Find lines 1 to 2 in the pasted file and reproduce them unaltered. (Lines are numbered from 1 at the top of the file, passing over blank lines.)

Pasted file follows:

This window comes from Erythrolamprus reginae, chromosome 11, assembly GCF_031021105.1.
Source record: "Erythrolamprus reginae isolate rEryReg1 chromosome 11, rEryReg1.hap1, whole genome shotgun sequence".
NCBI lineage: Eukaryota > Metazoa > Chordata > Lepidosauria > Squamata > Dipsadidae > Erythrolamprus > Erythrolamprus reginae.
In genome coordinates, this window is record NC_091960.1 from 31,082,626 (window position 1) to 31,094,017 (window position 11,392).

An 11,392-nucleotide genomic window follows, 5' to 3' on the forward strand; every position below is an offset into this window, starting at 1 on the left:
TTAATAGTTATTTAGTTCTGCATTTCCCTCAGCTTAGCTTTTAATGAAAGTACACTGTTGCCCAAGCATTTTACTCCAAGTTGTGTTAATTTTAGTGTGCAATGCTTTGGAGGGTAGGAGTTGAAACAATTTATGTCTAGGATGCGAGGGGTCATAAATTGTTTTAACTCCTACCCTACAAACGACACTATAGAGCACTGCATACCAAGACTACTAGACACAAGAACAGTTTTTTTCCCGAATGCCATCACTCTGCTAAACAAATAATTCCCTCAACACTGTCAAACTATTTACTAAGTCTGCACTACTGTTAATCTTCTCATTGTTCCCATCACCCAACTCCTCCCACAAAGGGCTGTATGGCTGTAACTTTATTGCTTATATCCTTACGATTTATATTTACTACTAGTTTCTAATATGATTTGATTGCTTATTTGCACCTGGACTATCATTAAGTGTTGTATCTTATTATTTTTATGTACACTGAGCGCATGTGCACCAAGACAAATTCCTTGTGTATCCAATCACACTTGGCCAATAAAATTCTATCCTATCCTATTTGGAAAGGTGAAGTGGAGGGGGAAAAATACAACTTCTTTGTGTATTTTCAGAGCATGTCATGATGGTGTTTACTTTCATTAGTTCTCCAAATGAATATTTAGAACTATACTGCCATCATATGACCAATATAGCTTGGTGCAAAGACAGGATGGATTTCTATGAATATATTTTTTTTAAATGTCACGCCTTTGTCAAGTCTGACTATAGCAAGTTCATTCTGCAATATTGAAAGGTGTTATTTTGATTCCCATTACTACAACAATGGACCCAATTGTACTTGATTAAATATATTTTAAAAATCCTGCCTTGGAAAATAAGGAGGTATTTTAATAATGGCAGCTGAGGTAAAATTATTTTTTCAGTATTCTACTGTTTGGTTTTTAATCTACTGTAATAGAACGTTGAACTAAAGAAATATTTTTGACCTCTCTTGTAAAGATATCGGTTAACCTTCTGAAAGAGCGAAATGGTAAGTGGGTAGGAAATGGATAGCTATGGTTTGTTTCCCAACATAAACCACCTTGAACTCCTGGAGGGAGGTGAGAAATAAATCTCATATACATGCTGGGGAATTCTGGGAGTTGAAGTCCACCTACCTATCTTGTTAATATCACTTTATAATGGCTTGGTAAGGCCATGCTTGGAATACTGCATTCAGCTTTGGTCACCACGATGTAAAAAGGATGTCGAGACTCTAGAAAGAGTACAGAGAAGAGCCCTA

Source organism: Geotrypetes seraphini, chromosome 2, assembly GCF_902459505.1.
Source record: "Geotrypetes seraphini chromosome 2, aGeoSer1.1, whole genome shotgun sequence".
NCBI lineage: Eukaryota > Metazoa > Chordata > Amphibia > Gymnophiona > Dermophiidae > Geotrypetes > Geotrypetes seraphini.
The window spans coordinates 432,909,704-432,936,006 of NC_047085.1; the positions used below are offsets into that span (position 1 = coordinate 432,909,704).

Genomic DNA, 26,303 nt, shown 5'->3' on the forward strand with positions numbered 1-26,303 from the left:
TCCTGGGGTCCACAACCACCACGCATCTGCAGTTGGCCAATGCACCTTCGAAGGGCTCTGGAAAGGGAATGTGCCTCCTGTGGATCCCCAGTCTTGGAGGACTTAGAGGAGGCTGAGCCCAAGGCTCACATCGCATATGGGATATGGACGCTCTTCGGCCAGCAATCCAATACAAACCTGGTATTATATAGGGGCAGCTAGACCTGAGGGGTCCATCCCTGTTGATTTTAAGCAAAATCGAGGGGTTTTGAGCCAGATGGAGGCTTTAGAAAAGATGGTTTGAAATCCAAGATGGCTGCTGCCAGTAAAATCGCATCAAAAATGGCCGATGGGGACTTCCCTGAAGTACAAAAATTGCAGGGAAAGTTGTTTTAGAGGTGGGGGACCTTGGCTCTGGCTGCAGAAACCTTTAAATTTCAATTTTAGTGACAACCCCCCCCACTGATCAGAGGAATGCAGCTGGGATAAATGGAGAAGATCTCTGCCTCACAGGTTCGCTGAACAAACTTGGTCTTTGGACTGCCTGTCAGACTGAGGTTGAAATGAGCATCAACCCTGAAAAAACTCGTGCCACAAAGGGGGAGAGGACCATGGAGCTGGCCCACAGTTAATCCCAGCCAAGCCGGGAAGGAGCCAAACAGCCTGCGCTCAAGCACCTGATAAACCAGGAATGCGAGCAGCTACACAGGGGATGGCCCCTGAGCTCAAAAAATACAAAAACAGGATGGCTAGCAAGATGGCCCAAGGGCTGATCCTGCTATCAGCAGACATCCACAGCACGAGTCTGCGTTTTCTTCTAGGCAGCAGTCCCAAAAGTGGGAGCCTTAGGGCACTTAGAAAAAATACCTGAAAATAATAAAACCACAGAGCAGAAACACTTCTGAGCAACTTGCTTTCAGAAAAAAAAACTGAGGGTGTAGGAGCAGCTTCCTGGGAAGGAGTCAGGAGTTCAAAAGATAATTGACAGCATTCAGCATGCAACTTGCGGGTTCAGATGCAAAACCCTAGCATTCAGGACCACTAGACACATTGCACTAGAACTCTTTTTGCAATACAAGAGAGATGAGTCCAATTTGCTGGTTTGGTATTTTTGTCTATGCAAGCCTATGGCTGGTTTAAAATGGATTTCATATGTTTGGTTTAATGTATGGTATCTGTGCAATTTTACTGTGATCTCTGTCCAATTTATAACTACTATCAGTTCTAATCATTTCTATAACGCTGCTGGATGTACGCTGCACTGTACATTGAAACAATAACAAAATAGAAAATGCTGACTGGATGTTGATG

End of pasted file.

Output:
This window comes from Erythrolamprus reginae, chromosome 11, assembly GCF_031021105.1.
Source record: "Erythrolamprus reginae isolate rEryReg1 chromosome 11, rEryReg1.hap1, whole genome shotgun sequence".